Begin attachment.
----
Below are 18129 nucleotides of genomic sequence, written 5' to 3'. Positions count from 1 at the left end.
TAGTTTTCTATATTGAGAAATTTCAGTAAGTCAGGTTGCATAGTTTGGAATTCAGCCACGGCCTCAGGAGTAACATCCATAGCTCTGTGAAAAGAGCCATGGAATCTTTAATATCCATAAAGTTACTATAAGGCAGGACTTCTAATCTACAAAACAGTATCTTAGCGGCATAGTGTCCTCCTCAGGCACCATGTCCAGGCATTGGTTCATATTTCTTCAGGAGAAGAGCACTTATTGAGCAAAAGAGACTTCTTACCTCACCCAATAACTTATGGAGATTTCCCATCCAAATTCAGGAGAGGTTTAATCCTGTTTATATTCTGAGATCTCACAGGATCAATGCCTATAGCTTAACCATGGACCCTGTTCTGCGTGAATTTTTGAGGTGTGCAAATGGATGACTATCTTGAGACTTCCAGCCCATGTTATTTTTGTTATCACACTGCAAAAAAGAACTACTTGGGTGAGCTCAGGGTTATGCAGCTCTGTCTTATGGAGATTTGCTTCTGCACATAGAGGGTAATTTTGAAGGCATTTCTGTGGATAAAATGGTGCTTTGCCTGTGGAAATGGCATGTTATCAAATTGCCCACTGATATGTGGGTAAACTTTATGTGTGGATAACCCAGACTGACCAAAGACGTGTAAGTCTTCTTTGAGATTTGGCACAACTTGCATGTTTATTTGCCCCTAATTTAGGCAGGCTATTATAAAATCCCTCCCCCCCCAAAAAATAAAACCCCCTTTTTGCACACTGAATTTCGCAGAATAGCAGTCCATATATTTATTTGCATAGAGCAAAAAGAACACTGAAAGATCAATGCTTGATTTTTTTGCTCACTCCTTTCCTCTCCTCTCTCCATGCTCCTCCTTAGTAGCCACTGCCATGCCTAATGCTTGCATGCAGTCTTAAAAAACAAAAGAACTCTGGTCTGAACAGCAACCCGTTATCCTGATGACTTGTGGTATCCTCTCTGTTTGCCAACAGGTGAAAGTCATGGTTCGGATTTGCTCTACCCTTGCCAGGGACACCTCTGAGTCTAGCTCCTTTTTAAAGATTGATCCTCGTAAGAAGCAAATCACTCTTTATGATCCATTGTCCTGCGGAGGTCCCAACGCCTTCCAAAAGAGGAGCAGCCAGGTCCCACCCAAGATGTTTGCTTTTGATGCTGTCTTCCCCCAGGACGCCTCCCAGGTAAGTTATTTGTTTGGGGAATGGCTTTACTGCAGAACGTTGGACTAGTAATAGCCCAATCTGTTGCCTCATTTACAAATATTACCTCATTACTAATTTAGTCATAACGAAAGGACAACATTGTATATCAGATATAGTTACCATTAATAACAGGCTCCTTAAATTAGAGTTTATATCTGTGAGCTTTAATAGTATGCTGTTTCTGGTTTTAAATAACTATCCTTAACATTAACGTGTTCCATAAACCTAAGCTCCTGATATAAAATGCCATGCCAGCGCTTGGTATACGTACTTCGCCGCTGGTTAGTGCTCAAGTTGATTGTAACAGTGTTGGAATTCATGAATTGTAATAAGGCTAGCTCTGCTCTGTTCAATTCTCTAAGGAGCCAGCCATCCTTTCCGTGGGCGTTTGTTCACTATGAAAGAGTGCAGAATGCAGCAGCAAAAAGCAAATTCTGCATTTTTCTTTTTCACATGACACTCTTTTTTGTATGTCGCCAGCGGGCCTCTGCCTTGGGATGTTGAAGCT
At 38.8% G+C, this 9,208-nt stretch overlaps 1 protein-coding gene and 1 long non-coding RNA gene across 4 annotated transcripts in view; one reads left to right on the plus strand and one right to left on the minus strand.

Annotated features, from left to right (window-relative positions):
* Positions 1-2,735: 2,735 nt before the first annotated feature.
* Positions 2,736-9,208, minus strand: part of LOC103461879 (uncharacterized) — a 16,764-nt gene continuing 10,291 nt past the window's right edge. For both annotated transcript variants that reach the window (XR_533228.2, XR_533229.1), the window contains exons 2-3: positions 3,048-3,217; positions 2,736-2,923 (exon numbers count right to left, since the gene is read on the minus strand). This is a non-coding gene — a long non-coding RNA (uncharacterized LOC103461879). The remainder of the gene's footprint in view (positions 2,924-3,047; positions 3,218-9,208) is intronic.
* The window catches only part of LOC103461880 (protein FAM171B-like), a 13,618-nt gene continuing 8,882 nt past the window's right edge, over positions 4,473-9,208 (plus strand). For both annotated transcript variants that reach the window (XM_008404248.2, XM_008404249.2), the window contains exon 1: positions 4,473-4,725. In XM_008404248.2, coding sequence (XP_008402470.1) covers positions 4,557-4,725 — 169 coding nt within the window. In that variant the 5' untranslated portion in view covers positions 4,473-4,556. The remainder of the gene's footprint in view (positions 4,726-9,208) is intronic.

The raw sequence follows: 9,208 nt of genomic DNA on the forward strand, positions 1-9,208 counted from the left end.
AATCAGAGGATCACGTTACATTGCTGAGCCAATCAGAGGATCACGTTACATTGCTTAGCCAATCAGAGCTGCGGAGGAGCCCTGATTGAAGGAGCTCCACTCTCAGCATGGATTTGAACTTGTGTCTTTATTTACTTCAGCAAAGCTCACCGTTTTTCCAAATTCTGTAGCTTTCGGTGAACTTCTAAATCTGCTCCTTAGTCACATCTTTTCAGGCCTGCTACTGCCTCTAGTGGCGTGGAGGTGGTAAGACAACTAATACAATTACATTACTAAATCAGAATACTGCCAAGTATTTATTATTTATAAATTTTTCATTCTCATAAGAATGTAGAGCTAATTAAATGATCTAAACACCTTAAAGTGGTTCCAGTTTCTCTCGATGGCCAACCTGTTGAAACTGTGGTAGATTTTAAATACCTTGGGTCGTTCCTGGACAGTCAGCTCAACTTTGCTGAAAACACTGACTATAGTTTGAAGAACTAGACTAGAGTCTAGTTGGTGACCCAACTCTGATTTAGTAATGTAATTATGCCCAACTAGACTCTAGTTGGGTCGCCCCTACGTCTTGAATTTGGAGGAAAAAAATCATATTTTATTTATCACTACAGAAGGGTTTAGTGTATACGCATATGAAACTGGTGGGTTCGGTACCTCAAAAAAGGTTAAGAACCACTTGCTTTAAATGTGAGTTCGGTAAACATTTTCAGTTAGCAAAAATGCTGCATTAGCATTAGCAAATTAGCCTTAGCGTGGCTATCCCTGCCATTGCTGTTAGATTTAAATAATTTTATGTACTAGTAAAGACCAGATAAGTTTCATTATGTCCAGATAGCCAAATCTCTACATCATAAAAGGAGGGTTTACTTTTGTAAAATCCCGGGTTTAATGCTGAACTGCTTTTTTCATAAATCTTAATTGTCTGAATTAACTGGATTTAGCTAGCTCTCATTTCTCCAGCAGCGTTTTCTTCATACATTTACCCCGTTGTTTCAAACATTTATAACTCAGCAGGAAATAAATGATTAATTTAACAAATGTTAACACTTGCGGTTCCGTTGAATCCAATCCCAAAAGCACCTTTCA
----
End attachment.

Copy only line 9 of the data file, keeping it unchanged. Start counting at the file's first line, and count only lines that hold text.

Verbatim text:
AATCAGAGGATCACGTTACATTGCTGAGCCAATCAGAGGATCACGTTACATTGCTTAGCCAATCAGAGCTGCGGAGGAGCCCTGATTGAAGGAGCTCCACTCTCAGCATGGATTTGAACTTGTGTCTTTATTTACTTCAGCAAAGCTCACCGTTTTTCCAAATTCTGTAGCTTTCGGTGAACTTCTAAATCTGCTCCTTAGTCACATCTTTTCAGGCCTGCTACTGCCTCTAGTGGCGTGGAGGTGGTAAGACAACTAATACAATTACATTACTAAATCAGAATACTGCCAAGTATTTATTATTTATAAATTTTTCATTCTCATAAGAATGTAGAGCTAATTAAATGATCTAAACACCTTAAAGTGGTTCCAGTTTCTCTCGATGGCCAACCTGTTGAAACTGTGGTAGATTTTAAATACCTTGGGTCGTTCCTGGACAGTCAGCTCAACTTTGCTGAAAACACTGACTATAGTTTGAAGAACTAGACTAGAGTCTAGTTGGTGACCCAACTCTGATTTAGTAATGTAATTATGCCCAACTAGACTCTAGTTGGGTCGCCCCTACGTCTTGAATTTGGAGGAAAAAAATCATATTTTATTTATCACTACAGAAGGGTTTAGTGTATACGCATATGAAACTGGTGGGTTCGGTACCTCAAAAAAGGTTAAGAACCACTTGCTTTAAATGTGAGTTCGGTAAACATTTTCAGTTAGCAAAAATGCTGCATTAGCATTAGCAAATTAGCCTTAGCGTGGCTATCCCTGCCATTGCTGTTAGATTTAAATAATTTTATGTACTAGTAAAGACCAGATAAGTTTCATTATGTCCAGATAGCCAAATCTCTACATCATAAAAGGAGGGTTTACTTTTGTAAAATCCCGGGTTTAATGCTGAACTGCTTTTTTCATAAATCTTAATTGTCTGAATTAACTGGATTTAGCTAGCTCTCATTTCTCCAGCAGCGTTTTCTTCATACATTTACCCCGTTGTTTCAAACATTTATAACTCAGCAGGAAATAAATGATTAATTTAACAAATGTTAACACTTGCGGTTCCGTTGAATCCAATCCCAAAAGCACCTTTCA